Recently. I heard someone say that “God wouldn’t allow someone to get COVID-19 in worship.”  While well intended, such thinking is dangerous and wrong. Do we not know, have we not heard, “he makes his sun rise on the evil and on the good, and sends rain on the just and on the unjust.” (Matthew 5:45) The speaker of that teaching is Jesus. The instructions lead us back to God’s magnificent love for all people and His creative genius. Religion and science are not opposites nor enemies but reflections of creation by a just and loving God. The questions swirling around “God allowing” the pandemic raise issues of evil, tragedy and disaster in our world. Theologically, this is known as theodicy (i.e. the study of divine goodness and God’s providence in relation to the existence of evil in the world). I wish to recommend God and the Pandemic: A Christian Reflection on the Coronavirus and Its Aftermath by N. T. Wright (one of the world’s leading New Testament scholars and former Bishop of Durham in the Church of England).

A Deep Appreciation
Jolynn Lowry and granddaughter Grace whip up some goodies during a visit to the Lowry's retirement house in West Virginia.
One of my discoveries while on vacation is how hard it is to worship online as a family. One Sunday morning, we gathered with our daughter Sarah, son-in-law Steven, and grandchildren Grace (7) and Sam (4) to share in the online worship of Mt. Olivet UMC, Arlington, Virginia (their home church). We found the service meaningful and even moving – but it was hard! Four-year-old Sam pitched a fit in the middle of the service (over what I never figured out); the music was excellent, but it was hard to follow and participate (though we tried mightily). I could go on with other examples, but I suspect many of you know full well the difficulties of connecting with online worship. As good as it is, we longed for in-person sharing. In fact, the following week we worshipped with our son Nathan, daughter-in-law Abigail and a couple from their church who have formed their own “quarantine bubble.” Our two other grandchildren (Simon – who just turned 5 – and his two-year-old brother Adam) and their friends’ son Jin Young (age 3) had already been put in bed for the night. The two couples asked that I serve communion. I think all six of us found the service deeply moving.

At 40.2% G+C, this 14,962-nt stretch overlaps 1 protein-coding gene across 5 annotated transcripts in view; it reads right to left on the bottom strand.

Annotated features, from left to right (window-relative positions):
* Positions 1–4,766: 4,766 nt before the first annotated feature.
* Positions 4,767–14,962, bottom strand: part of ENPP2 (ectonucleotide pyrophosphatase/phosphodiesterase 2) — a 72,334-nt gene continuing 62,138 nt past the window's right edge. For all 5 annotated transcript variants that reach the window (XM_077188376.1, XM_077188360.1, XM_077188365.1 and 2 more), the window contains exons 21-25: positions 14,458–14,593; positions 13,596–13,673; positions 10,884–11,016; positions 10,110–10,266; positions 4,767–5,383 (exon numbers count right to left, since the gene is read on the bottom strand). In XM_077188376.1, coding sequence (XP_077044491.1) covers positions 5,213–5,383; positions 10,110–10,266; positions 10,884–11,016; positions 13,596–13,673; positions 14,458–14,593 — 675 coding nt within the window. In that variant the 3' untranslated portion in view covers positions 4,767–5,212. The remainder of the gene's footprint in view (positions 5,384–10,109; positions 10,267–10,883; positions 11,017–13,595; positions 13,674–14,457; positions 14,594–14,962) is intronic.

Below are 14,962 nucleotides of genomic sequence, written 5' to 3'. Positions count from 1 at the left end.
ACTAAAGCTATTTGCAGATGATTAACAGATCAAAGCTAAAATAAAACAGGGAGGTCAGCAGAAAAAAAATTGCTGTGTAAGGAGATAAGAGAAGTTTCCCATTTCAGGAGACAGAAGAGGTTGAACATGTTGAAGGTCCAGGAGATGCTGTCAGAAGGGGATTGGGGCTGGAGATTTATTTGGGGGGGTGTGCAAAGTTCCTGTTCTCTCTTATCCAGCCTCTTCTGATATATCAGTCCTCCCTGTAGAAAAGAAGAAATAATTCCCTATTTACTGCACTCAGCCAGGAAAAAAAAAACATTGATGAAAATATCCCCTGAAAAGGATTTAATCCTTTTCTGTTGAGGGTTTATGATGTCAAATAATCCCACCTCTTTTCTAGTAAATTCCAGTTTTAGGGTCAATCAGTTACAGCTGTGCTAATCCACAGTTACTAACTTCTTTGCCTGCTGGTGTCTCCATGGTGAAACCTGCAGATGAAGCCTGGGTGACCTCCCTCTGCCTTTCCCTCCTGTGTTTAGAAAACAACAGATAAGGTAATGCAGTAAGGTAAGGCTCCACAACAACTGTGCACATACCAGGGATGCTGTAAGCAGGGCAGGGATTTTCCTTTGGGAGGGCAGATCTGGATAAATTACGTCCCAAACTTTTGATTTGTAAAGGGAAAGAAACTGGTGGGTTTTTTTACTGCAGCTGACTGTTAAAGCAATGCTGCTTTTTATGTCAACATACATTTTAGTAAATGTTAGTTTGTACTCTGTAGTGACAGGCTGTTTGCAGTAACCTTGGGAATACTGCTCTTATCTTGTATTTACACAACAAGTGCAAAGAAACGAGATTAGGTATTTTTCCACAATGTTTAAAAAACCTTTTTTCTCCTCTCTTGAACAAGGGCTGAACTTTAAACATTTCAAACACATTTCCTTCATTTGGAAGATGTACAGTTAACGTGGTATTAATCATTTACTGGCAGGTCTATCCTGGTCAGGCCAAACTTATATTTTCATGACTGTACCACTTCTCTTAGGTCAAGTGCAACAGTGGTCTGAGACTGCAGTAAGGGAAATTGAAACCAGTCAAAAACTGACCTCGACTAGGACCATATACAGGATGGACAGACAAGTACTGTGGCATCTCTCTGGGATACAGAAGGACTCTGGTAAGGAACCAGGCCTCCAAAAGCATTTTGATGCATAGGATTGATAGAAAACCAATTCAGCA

In these experiences, I have gained even greater appreciation for what pastors of local churches and lay members are dealing with in seeking to faithfully worship. Please accept my great appreciation and respect for all you are doing as pastors. Please also accept my great respect for parents who seek to faithfully lead their families in the faith during this difficult time. It is well to remember the promise of Jesus, “remember, I am with you always, to the end of the age.” (Matthew 28:20)
Once again allow me to state: The best of us wrestle with how and when to “reopen.” And yet, especially we who call ourselves Christian, should give pause. Our basic response should not be defined by demanding our rights but by sacrifice and service. Such is the lesson of the earliest Christians and such is Christ’s claim upon us today.
May we be gracious and patient in ministry together. It is good to be back in Central Texas.